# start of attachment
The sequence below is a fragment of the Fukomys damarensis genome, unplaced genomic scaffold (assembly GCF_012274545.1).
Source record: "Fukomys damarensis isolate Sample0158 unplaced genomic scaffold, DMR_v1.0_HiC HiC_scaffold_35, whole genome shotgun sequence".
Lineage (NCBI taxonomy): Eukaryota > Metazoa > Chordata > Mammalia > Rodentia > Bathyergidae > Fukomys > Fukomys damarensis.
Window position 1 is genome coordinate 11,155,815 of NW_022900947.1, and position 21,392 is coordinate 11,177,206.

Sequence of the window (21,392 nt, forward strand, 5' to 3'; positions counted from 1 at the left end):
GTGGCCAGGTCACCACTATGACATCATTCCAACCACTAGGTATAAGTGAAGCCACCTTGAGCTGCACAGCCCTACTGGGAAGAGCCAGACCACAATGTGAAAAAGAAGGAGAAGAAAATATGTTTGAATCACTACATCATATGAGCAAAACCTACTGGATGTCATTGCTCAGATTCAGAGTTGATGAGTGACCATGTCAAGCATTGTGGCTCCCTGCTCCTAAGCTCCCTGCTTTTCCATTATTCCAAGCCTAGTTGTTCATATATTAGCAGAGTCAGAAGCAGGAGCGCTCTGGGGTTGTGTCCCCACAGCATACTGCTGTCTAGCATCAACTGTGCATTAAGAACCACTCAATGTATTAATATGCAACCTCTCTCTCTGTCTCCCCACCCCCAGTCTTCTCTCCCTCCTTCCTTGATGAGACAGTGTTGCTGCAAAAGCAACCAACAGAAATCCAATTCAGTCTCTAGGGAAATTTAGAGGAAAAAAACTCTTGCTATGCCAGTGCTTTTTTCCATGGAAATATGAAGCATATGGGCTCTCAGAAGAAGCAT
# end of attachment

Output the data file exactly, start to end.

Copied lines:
The sequence below is a fragment of the Fukomys damarensis genome, unplaced genomic scaffold (assembly GCF_012274545.1).
Source record: "Fukomys damarensis isolate Sample0158 unplaced genomic scaffold, DMR_v1.0_HiC HiC_scaffold_35, whole genome shotgun sequence".
Lineage (NCBI taxonomy): Eukaryota > Metazoa > Chordata > Mammalia > Rodentia > Bathyergidae > Fukomys > Fukomys damarensis.
Window position 1 is genome coordinate 11,155,815 of NW_022900947.1, and position 21,392 is coordinate 11,177,206.

Sequence of the window (21,392 nt, forward strand, 5' to 3'; positions counted from 1 at the left end):
GTGGCCAGGTCACCACTATGACATCATTCCAACCACTAGGTATAAGTGAAGCCACCTTGAGCTGCACAGCCCTACTGGGAAGAGCCAGACCACAATGTGAAAAAGAAGGAGAAGAAAATATGTTTGAATCACTACATCATATGAGCAAAACCTACTGGATGTCATTGCTCAGATTCAGAGTTGATGAGTGACCATGTCAAGCATTGTGGCTCCCTGCTCCTAAGCTCCCTGCTTTTCCATTATTCCAAGCCTAGTTGTTCATATATTAGCAGAGTCAGAAGCAGGAGCGCTCTGGGGTTGTGTCCCCACAGCATACTGCTGTCTAGCATCAACTGTGCATTAAGAACCACTCAATGTATTAATATGCAACCTCTCTCTCTGTCTCCCCACCCCCAGTCTTCTCTCCCTCCTTCCTTGATGAGACAGTGTTGCTGCAAAAGCAACCAACAGAAATCCAATTCAGTCTCTAGGGAAATTTAGAGGAAAAAAACTCTTGCTATGCCAGTGCTTTTTTCCATGGAAATATGAAGCATATGGGCTCTCAGAAGAAGCAT